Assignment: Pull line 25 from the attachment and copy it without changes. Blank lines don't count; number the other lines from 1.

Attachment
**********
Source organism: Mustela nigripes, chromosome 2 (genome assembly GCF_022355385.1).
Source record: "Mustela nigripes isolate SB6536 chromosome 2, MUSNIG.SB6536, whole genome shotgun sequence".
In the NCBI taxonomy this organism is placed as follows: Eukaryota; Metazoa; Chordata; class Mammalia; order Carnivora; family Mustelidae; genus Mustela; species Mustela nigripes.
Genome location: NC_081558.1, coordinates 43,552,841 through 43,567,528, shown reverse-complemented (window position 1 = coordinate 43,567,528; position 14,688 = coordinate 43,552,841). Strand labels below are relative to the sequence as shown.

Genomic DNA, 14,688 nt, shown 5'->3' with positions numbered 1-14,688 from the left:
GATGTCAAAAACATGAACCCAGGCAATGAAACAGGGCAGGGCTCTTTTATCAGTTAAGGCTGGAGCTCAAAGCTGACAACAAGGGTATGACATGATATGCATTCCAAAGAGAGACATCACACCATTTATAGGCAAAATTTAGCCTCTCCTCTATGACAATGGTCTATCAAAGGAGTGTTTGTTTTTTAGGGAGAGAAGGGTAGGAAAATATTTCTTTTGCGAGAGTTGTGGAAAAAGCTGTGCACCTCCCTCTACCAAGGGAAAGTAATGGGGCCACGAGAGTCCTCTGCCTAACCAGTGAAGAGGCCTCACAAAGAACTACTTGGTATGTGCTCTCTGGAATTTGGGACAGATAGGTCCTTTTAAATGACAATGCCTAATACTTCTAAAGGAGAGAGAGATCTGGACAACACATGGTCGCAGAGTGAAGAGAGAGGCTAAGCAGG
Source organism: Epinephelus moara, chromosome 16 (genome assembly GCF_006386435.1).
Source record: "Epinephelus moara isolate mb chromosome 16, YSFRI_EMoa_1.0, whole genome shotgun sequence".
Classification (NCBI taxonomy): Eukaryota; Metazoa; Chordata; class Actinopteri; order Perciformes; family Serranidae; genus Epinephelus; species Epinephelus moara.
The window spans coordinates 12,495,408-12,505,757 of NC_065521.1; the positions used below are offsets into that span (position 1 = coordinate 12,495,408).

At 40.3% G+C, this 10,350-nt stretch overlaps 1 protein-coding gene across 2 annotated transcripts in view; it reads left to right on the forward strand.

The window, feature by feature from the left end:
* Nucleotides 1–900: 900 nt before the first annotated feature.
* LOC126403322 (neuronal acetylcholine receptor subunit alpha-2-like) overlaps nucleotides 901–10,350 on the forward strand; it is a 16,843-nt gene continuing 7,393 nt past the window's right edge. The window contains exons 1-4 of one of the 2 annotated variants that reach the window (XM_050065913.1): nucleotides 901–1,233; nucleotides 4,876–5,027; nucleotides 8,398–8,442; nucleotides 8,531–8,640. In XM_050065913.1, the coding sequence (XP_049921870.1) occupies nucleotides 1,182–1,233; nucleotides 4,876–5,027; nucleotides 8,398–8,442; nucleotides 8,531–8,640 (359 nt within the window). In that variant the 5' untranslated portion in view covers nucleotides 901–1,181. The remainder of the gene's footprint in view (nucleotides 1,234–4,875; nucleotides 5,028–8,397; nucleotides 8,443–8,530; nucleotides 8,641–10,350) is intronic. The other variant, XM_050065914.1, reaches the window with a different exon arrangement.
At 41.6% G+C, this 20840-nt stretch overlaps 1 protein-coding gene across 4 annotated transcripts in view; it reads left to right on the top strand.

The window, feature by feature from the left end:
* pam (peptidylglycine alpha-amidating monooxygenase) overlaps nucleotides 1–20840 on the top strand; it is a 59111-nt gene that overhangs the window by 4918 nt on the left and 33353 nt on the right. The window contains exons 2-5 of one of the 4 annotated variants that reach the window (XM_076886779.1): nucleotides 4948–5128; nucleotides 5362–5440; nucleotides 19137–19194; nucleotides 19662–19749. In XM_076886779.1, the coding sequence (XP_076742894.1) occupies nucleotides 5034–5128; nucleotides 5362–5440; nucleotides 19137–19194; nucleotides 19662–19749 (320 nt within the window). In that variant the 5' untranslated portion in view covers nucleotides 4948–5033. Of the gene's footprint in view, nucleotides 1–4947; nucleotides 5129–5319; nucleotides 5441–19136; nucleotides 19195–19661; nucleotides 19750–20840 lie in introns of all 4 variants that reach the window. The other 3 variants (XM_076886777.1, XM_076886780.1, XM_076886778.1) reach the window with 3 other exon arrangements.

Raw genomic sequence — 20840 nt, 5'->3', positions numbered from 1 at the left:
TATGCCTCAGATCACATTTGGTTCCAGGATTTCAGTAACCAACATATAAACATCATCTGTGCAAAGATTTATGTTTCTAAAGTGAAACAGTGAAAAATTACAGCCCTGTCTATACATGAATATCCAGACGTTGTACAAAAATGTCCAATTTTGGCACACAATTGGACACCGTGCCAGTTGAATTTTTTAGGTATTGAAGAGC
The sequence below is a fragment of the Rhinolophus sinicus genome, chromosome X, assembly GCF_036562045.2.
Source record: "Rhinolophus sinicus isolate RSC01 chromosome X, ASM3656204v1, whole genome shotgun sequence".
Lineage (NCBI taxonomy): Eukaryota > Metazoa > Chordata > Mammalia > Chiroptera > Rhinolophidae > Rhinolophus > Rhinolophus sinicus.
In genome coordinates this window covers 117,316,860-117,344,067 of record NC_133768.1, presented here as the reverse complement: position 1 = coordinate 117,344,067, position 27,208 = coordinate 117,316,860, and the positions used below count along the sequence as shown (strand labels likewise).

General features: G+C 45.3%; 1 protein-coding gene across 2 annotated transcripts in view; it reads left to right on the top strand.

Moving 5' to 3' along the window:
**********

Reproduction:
Moving 5' to 3' along the window: